We went back to the motel to change clothes, and then Ron, Walker, and Glynis went to help Eleanor move her stuff out of her third-floor dorm room into her “new” car. We played some games of Rage at the motel and went out for dinner. Eleanor went to say another goodbye to her circle of friends.
On Tuesday we drove back, switching drivers for the two cars between the four of us. We detoured to take my mother back to the Cedar Rapids airport, so we didn’t caravan with Schumachers, who were headed to take Glynis back to her apartment in Cleveland before turning south for home.
Our house is full now–of things, and people, and noise, and purpose. I think of Richard Wilbur’s poem “The Writer” and am glad that writing no longer makes such a racket, although the penetrating silence of a household with writers in it is just as intense. Eleanor will be here for a month or two, before she clears the sill of our world… and makes it larger, as she did when she headed off for Iowa, a place I’d never been before.
In her room at the prow of the house
Where light breaks, and the windows are tossed with linden,
My daughter is writing a story.
I pause in the stairwell, hearing
From her shut door a commotion of typewriter-keys
Like a chain hauled over a gunwale.
Young as she is, the stuff
Of her life is a great cargo, and some of it heavy:
I wish her a lucky passage.
But now it is she who pauses,
As if to reject my thought and its easy figure.
A stillness greatens, in which
The whole house seems to be thinking,
And then she is at it again with a bunched clamor
Of strokes, and again is silent.
I remember the dazed starling
Which was trapped in that very room, two years ago;
How we stole in, lifted a sash
And retreated, not to affright it;
And how for a helpless hour, through the crack of the door,
We watched the sleek, wild, dark
And iridescent creature
Batter against the brilliance, drop like a glove
To the hard floor, or the desk-top,
And wait then, humped and bloody,
For the wits to try it again; and how our spirits
Rose when, suddenly sure,
It lifted off from a chair-back,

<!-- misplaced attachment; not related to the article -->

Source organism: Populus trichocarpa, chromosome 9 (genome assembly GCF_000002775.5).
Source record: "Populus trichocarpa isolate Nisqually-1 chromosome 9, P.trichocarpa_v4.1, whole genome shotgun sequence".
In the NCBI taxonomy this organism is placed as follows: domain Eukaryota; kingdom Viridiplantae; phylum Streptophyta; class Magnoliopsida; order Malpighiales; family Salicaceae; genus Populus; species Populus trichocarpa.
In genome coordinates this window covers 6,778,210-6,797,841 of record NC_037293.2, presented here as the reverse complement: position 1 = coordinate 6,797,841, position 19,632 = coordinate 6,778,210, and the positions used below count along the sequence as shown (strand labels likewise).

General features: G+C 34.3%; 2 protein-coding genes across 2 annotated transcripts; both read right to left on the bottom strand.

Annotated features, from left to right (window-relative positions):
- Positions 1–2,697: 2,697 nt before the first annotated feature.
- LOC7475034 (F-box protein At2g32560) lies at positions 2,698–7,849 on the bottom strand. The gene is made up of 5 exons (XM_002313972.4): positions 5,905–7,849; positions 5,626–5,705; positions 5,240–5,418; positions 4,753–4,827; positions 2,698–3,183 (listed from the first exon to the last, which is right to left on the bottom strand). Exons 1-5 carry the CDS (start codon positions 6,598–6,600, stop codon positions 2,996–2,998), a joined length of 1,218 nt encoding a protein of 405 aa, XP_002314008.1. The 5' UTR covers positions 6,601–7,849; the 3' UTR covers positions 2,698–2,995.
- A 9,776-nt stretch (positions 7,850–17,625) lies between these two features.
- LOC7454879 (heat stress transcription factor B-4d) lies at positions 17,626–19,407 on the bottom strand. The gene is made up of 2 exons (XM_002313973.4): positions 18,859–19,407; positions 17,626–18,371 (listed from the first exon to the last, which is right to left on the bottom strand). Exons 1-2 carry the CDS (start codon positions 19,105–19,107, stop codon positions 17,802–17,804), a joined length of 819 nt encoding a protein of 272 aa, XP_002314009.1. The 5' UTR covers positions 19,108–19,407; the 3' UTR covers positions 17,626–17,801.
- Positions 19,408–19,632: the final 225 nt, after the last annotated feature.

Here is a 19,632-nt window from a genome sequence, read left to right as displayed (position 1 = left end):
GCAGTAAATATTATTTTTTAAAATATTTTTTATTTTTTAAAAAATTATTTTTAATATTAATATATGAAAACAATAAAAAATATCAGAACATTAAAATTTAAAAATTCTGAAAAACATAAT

Beating a smooth course for the right window
And clearing the sill of the world.
It is always a matter, my darling,
Of life or death, as I had forgotten. I wish
What I wished you before, but harder.
The stuff of Eleanor’s life is indeed a great cargo, and we’re thinking that a car, a banjo, an inflatable couch, and a folding bookcase full of books are the main pieces she needs as she prepares to set forth.
*the wrapping for the banjo featured pieces of fruit that we all pitched in on characterizing, after the card the Schumachers found which featured the “banana of destiny.” There were the blueberries of justice, the red apple of impatience, the green apple of asperity, the pineapple of virtue, the blackberries of irony, and the coconut of fortitude, among others.
We’ve lived in our house for more than twenty years now—long enough to collect thousands of books without having to think about moving them and long enough, in ever-rainy Ohio, to have to spend thousands of hours and dollars to deal with storm drain issues in the finished downstairs level where most of the bookshelves are. Since April 2012, when we put our downstairs library back together after a big storm, we have been arranging the books and adjusting the drainage, kind of making sure we could trust the house to protect its contents if we slept or went away for the weekend.
Right now our shelves are as well-arranged as they’ve been since the 2012 upheaval, and I’ve been making sure to enjoy it before both kids come home from college and add the contents of their closets and bookshelves to the storage space we have downstairs. I thought you might enjoy a bookshelf tour of our house, which includes every room except the bathrooms.
Upstairs, our living room has a 4-shelf built-in bookcase that always ends up stacked two rows deep with other books in front of it on the floor, because we put some of our favorite and most frequently-consulted books in it, and then stack books we’ve just read or are meaning to read soon in front of them, and then the ones on the floor are mostly books I’ve read but Ron or Eleanor or Walker haven’t read and have been meaning to read. A few of these are borrowed books, so I want to keep them upstairs and handy for giving back when the time comes. Some of these really need to be carried downstairs, now that I look at them. Probably all of us who are going to read them anytime soon have already read them.
I have stacks of books on one of the tables, for various projects. I notice that one of the “projects” is a gift I’m bringing to another book blogger when I come to visit her in early June. I wonder if she can read the pink post-it with her name on it. Anyway, that item is waiting to be joined by the book I’ve ordered to give her parents, who have invited us to stay at their house, with its beautiful built-in bookshelves.
There are more stacks of books on my desk, which is an enormous Chinese antique handed down from a great-aunt. I’m doing something with all of these books, eventually. The blog piles tend to be on the right-hand side of the desk. Some of my teaching books ended up in the middle. There’s a raft of papers for my administrative job on the left-hand side of the desk, with some books I’ve borrowed from a colleague who will be team-teaching a course with me next fall.